With caucusing and voting about to begin in the 2016 U.S. presidential elections, it is worth looking back at seven of the biggest upsets and surprises in the country’s history. If these historical chapters teach us anything, it is that all the experts can be wrong and that anything can happen:
1. Truman Defeats Dewey
Weeks before the 1948 presidential election, the Washington Star ran a political cartoon showing a distraught President Harry Truman looking at a bulletin board full of dismal headlines about his re-election chances. In the cartoon, Truman’s opponent, Thomas Dewey, stands behind the President, smirking and saying, “What’s the use of going through with the election?”
No one thought Truman would win a second term. Dewey, the Republican governor of New York, was an incredibly popular figure, and Truman also faced open rebellion within his own Democratic party as Strom Thurmond made a run for the White House as the leader of the racist Dixiecrats. Despite a near national conviction that he would lose the election, Truman campaigned fiercely in the fall of 1948. During a campaign around the country that covered nearly 22,000 miles, Truman convinced voters to give him another four years. And though the Chicago Tribune (in)famously declared that “Dewey Defeats Truman” in its morning-after headline, the count of actual votes showed President Truman had convincingly beat his New York challenger.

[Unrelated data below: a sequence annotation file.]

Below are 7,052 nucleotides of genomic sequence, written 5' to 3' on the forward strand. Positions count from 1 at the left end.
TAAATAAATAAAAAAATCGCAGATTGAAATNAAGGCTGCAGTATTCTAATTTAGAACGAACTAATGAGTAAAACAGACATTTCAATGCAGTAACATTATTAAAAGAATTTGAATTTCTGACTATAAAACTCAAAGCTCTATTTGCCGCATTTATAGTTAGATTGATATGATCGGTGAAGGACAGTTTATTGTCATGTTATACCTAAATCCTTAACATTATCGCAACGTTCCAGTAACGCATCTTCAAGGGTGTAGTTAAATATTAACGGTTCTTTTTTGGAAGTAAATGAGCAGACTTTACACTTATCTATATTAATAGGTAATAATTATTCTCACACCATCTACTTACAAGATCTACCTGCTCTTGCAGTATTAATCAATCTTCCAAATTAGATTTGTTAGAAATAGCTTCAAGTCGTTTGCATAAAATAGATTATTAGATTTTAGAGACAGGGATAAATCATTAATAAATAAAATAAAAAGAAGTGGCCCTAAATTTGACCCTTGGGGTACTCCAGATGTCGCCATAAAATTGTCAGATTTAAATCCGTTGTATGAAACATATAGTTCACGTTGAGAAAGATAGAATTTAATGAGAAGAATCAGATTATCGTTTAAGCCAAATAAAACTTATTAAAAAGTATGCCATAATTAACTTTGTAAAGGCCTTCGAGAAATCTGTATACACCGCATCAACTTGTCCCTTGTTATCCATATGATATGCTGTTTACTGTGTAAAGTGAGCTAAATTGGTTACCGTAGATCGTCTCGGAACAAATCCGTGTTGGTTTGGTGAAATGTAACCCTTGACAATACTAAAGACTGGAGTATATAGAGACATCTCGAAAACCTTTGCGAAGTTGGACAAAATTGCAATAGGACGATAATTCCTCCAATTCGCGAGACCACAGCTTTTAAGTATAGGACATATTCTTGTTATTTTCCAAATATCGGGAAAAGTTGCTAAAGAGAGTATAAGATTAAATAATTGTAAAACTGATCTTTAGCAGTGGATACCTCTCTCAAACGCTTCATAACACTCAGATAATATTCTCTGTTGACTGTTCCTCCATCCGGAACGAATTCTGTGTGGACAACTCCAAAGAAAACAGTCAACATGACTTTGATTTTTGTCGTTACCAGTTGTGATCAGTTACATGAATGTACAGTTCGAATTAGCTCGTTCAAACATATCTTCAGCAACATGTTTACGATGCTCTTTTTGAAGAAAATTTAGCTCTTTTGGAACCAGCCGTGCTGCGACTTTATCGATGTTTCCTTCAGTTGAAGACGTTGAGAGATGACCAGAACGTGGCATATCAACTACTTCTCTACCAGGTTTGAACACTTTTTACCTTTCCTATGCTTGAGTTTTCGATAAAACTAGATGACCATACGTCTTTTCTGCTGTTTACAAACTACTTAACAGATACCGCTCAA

2. Yes We Can: Obama Stops the “Inevitable”
Hillary Clinton has been “inevitable” before. But unlike today, when she faces only two, relatively weak primary challengers, eight years ago she was up against a field that included a young senator from Illinois, named Barack Obama.
Barack Obama’s 2008 defeat of the Clinton presidential machine is one of two nomination upsets that makes our list. As a senator from New York, Clinton, then as now, was a highly regarded figure in the Democratic party in her own right, as well as the wife of a very popular former president.
Senator Obama, on the other hand, was two-years on the job in the Senate and, before the campaign, a relatively unknown figure. His talent as a campaigner as well as several key endorsements pushed him into the lead in January 2008, but it would take six months of primary voting before Clinton dropped out and endorsed Obama in June. He took his message of “Change We Can Believe In” and “Yes We Can” into the general election match-up with John McCain, won decisively, and became the first African American President of the United States.